The other sweet spot in the candidate evaluation process, of course, are more effective hiring assessments. When you assess more strategically, you get the right people in the door at a higher rate, and this helps long-term with turnover reduction, general engagement, and increased productivity through collaboration. Know the type of employee who excels in your culture, assess towards that, and while you still need the right questions, the interview process itself becomes slightly less relevant with best-in-class assessments.
Insight #3 Getting rid of anchors: Anchors are a kind of synonym for “biases,” or ideas holding back better recruiting. There’s a good case here for making your recruiting team itself more diverse -- not just race and gender, but ways of thinking, industry backgrounds, etc. -- so that you get a diversity of thought about what candidates to advance through the process. This limits some of your “anchors.”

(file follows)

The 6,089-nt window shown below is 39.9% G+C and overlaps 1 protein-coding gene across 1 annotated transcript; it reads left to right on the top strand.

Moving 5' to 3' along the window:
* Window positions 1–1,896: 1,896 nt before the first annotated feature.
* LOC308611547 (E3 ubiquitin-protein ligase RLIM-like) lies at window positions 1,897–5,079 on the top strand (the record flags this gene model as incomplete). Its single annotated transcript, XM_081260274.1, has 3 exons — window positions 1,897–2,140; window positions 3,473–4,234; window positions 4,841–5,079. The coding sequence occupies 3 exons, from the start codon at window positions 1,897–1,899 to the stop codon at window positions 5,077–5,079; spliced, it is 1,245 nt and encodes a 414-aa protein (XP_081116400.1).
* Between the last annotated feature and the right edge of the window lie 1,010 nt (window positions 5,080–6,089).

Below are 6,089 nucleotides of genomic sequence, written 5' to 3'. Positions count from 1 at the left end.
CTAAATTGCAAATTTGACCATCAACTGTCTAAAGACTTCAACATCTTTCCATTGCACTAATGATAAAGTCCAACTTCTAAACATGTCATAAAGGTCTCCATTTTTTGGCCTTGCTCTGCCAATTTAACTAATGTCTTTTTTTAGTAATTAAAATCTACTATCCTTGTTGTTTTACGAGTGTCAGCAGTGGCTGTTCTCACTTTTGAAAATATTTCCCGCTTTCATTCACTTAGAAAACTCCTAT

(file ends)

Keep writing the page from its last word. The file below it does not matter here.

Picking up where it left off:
Insight #4 - The tech stack equation: William Tincup and Laurie Rutiemann, two bigger consultant/speaker names in the Human Capital Management space, gave a panel on the second day about accelerating recruiting through understanding different tech stack options. We know AI is here to stay, to the point that many recruiting teams view it as “table stakes” when evaluating a software option. It’s “table stakes” because it helps with so much of the busy work that clogs recruiters’ time, and it allows them to be more human -- and ask questions of candidates like “Tell me the story of your life.” And now those recruiters have time to listen, because the screening and sourcing is being done with AI’s help.
Insight #5 - The reason to attend these conferences: Yes, they cost money. Yes, often you have to fly there and might get delayed one way. And yes, you eat and drink in hotels and it’s not necessarily a 6 am yoga class health-wise. But if you go to these events and meet vendors and actual day-to-day recruiters, you can learn who is doing what, what is working, what isn’t working, new things to try, new approaches, and even get motivated by the likes of Amy Poehler!
Conferences such as Indeed Interactive as worth a visit because recruitment and hiring best practices are continually changing and evolving. Events like this help professionals stay up-to-date and learn both from their peers and the presenters.